How do you make photos without a camera? Well, at the heart of Shadow Catchers – the V&A’s beautifully-presented show of camera-less photography – is a video in which the five featured artists explain how.
They variously call their works ‘photograms’, ‘luminograms’ and ‘chemigrams’, but essentially the idea is to create images on photographic paper, either through casting shadows, capturing light or chemically treating the paper’s surface.
The very existence of this video implicitly illustrates the principal handicap faced by this exhibition: that any art form needing to explain its processes and techniques in order justify its existence and enable you to appreciate its works is problematic. Do we look at these as not-quite-paintings or as not-quite-photographs?
In fairness, the video also addresses the problem explicitly, when the ‘chemigrammist’ Pierre Cordier* says:
I put some distance between myself and the notion of photography, hoping to be welcomed within the world of painting, because in fact I am neither a painter nor a photographer, but a bit of both. But the painting world couldn’t care less about this photographer, Cordier.
To use a good witticism, which Monsieur Degas said of Nadar, ‘Oh you’re just a faux-artiste, a faux-painter, a faux-tograph!’
So what do these works do that painting can’t do with more beauty and personality, or that a camera can’t do with more veracity and impact? My answer, based on the exhibits, is: ‘mostly, not much’. The majority of the works are a bit ‘so-what?’ and diminished by the pretentious explanatory captions. Gazing at Garry Fabian Miller’s The Night Cell (top) I found myself thinking more of an intriguing blogpost sent to me by illustrator (and Dabbler reader) Richard Chadwick, in which he ponders the problems of displaying glazed paintings. The looming reflections of the gallery-goers in the glass were more interesting than the picture itself.
There are two striking works. Floris Neusüss’ Be Right Back (above) consists of a real chair on top of a shadow of a now-absent sitter. It is one of those instant-impact installation pieces of the sort that Saatchi usually snaps up. Cleverly titled, too – the subject hasn’t ‘been right back’ for a quarter of a century now, so we can’t help but think of abandonment, bereavement and whatnot. But like all instant-impact installation pieces (and unlike the subtler, layered pleasures of great paintings), once you’ve experienced the impact, that’s the end of that.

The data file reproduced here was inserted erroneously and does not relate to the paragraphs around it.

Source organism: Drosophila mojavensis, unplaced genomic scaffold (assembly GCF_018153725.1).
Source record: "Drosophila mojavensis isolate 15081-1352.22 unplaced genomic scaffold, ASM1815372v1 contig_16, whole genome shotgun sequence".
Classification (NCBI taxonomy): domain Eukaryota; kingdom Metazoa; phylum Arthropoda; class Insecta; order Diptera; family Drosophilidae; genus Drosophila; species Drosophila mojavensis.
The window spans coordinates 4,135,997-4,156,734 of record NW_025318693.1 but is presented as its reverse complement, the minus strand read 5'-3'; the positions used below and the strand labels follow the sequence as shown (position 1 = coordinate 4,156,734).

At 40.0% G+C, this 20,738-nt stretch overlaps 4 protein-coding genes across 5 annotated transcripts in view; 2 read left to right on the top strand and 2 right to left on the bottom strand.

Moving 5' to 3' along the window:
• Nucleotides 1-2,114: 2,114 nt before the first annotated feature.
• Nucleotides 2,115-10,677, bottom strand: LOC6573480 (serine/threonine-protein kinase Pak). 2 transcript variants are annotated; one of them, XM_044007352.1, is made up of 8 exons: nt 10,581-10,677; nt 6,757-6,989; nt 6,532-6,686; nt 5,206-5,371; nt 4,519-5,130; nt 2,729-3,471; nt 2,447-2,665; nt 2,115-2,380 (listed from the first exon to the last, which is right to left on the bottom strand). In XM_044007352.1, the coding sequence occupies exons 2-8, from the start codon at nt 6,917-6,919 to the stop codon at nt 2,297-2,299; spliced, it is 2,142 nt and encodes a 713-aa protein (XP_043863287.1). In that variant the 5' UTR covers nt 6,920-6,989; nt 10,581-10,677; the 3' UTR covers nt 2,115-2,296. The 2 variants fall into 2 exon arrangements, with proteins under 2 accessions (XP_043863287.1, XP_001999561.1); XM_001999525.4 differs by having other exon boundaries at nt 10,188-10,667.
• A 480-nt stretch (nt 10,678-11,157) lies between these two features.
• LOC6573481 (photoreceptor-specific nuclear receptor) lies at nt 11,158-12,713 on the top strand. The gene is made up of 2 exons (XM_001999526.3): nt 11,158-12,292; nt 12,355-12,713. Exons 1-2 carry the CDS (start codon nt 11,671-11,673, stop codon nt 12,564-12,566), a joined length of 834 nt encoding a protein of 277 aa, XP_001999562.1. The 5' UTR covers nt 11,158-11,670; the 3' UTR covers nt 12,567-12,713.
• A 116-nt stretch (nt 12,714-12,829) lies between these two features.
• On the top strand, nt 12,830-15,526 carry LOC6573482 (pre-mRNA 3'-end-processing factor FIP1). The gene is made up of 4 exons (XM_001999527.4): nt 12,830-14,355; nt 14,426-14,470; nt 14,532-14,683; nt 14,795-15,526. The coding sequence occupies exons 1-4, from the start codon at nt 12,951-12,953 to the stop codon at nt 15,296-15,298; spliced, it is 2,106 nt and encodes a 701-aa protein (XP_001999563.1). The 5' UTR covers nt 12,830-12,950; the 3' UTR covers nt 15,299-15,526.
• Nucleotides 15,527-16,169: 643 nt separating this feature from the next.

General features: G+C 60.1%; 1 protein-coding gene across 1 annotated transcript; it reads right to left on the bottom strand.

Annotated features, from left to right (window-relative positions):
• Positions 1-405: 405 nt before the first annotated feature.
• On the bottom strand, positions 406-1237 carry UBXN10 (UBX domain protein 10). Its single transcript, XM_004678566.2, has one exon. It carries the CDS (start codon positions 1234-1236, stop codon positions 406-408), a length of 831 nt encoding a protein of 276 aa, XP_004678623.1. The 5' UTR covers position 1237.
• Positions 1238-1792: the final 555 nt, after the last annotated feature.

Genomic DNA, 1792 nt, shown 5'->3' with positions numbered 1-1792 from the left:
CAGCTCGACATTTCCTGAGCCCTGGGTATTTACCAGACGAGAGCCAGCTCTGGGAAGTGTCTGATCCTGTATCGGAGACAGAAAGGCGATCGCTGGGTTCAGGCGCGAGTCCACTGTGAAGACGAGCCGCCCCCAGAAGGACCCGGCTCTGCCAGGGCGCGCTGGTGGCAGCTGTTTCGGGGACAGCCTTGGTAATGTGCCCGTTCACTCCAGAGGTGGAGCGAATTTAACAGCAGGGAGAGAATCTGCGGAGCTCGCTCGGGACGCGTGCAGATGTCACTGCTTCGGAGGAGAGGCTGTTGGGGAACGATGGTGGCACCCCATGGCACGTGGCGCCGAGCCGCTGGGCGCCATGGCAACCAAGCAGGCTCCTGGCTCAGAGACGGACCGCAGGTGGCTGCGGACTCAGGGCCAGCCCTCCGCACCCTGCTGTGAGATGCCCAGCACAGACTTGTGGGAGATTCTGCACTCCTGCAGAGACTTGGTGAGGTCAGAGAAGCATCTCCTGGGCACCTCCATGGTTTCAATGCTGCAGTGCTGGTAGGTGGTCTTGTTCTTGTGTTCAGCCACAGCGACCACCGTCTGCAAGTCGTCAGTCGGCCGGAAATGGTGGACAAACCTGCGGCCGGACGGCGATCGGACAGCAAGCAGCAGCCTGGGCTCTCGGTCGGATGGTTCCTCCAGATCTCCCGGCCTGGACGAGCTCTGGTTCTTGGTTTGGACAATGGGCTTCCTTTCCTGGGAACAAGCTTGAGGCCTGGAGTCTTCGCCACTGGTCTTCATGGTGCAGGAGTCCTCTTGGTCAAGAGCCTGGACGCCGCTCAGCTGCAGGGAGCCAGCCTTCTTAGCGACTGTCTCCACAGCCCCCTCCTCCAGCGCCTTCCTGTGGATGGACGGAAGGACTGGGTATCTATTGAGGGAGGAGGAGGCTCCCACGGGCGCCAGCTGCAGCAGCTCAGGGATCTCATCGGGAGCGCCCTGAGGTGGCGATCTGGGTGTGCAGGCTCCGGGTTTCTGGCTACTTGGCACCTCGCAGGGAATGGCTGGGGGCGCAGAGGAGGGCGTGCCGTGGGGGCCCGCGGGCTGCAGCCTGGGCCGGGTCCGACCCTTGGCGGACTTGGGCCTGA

By far the best work on show is Fabian Miller’s Petworth Window 13 February 2000 (below). This is one artwork definitely enhanced by the photographic process –possessing an eerie, death’s-door luminosity which would be difficult to recreate in paint. Aliens, dreams, lights at the end of life’s tunnel will probably all come to mind.
Otherwise, is the faux-tography worth the visit? Depends how much you value a fiver, really. The V&A itself is always worth a trip, of course: the café is a marvel; the shop is a terrific place to buy Christmas pressies for women; and, being a place of inbetweeny things that fit neither into a conventional museum nor a normal art gallery, the V&A would seem to be a perfect showcase for camera-less photography. The unfortunate thing for this show – and I suppose for most temporary exhibitions – is that the Raphael cartoons, the countless sculptures and all the other age-old glories of the V&A permanent exhibits must inevitably put Shadow Catchers in the, ahem, shade.